By Ross Mathis, Contributing Editor, AVISIAN Publications
As part of a green initiative, and to compliment its new arena opening in late March, the Major League Soccer Red Bull team of New York has incorporated a new paperless ticketing system with the aid of contactless smart card technology.
The new system is designed to improve the customers’ experience and increase the speed of entering the arena, the smart cards will serve dual purposes – granting both arena access and purchase power at concessions and merchandise locations. The effort also reduces paper use by storing the ticket on the card instead of printing them.
Special turnstiles equipped with both smart card and bar code readers will be utilized to validate each of the cards authenticity and grant entry to the arena. In the beginning smart cards will only be issued to season ticket holders. Paper printed, bar code tickets will still be issued to fans who purchase single game admission.
Season ticket, smart card holders may also manage and load funds onto their cards using the Red Bull’s Web site. Fans may then use their cards to make purchases at concessions and merchandise locations.
The Red Bull team has already mailed out approximately 7,000 smart cards to fans, but expects these numbers to grow roughly 43% by the end of the year.
London centered, Fortress GB was responsible for supplying the ticketing infrastructure for the arena – having already provided similar systems for some of the bigger soccer clubs in the UK including Arsenal and Manchester. The company is also managing Soccer City and Cape Town Stadium, in this summer’s World Cup.
In City of Manchester Stadium, home of the Manchester soccer club, every season ticket holder is issued a personalized smart card, which is made up of their name, seat number and a unique member number. Non-season ticket holders receive a smart card, as well, but just with their name and a member number.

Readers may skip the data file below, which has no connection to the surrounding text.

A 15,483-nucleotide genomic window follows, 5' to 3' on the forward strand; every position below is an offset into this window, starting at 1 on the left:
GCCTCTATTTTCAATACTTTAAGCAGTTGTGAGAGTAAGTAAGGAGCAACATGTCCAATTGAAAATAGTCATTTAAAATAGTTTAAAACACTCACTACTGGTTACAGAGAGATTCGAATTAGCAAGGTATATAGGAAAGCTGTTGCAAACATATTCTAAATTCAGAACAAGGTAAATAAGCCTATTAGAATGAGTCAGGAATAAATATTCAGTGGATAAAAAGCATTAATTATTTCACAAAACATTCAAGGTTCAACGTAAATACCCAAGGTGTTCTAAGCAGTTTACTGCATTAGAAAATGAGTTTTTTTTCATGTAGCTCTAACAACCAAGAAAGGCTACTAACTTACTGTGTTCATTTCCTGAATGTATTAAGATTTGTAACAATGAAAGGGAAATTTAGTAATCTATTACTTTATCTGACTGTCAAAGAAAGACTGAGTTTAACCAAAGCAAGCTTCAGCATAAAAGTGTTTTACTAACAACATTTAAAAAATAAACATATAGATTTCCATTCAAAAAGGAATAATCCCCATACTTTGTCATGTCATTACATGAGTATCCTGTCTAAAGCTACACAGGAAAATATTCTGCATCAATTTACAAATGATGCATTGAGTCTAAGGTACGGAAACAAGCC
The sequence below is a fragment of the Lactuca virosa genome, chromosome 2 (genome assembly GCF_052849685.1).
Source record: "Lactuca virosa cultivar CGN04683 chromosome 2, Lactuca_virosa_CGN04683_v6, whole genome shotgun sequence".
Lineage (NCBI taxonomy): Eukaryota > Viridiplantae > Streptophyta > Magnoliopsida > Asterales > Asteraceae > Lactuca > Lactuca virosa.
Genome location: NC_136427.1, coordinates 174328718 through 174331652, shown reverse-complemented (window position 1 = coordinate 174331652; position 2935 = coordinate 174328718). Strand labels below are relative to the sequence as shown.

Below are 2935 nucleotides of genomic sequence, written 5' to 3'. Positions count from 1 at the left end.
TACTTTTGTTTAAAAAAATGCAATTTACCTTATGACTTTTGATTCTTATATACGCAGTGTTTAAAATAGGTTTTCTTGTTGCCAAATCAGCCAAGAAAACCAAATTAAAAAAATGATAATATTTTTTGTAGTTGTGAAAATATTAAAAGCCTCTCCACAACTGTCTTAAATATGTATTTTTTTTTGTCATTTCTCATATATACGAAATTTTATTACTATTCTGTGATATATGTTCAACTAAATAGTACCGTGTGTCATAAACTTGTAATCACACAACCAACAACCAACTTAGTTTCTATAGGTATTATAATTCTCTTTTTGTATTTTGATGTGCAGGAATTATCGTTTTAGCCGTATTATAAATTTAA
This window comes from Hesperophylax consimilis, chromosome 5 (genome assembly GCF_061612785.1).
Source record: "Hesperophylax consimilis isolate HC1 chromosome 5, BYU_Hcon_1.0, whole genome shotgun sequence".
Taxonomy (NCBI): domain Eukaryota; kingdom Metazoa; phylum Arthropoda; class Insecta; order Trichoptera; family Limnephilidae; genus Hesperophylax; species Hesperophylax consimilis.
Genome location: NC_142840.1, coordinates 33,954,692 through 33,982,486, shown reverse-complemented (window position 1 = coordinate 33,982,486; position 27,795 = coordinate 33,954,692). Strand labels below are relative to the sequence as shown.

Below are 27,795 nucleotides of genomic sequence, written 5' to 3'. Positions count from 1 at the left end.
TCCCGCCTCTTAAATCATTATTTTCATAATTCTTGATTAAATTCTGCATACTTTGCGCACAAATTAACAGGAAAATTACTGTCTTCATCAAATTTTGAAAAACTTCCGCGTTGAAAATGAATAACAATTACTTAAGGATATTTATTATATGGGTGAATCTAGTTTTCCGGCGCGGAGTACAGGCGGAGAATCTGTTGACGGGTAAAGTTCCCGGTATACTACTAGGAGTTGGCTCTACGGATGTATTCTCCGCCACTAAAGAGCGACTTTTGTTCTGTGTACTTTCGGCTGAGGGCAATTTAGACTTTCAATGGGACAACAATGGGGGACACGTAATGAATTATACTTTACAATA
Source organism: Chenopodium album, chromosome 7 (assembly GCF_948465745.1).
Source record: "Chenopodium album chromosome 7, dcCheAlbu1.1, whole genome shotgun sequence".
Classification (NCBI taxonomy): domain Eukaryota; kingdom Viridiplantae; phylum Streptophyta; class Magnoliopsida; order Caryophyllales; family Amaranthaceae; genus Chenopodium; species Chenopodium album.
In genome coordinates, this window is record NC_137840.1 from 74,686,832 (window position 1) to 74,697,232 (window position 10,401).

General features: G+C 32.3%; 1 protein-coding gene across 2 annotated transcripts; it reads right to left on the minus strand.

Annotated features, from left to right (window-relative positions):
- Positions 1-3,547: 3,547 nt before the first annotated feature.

Either way, once a fan is given a smart card, regardless of whether they’re a season ticket holder or not, they never have to visit the box office again. The ticketholder simply goes online or calls the box office to give their member number, pay for the admission, and the card is then activated for that game, or series of games. The arena turnstiles are fitted with smart card readers, which quickly validate the card for entry.
Upon entry, similar technology is employed at each of the concessions and merchandise kiosks, allowing cashless payments for goods and services. Each card holder is also given access to a secure Web portal where they can add and replenish funds to their cards.
These types of transactions benefit both the card holder and the arena, in that specific promotions and events can be directed towards specific members. A club can gain a better view of their fan base and personalize rewards and the experience of each fan.
While smart cards are not new in U.S. sports stadiums, this may be the first time the technology has been used for ticketing. Many stadiums have been accepting contactless payments at concession strands. Also, a number of years ag there were programs where ticketholders would be issued contact smart cards that could be used for payments within stadiums. Most of these projects didn’t last long.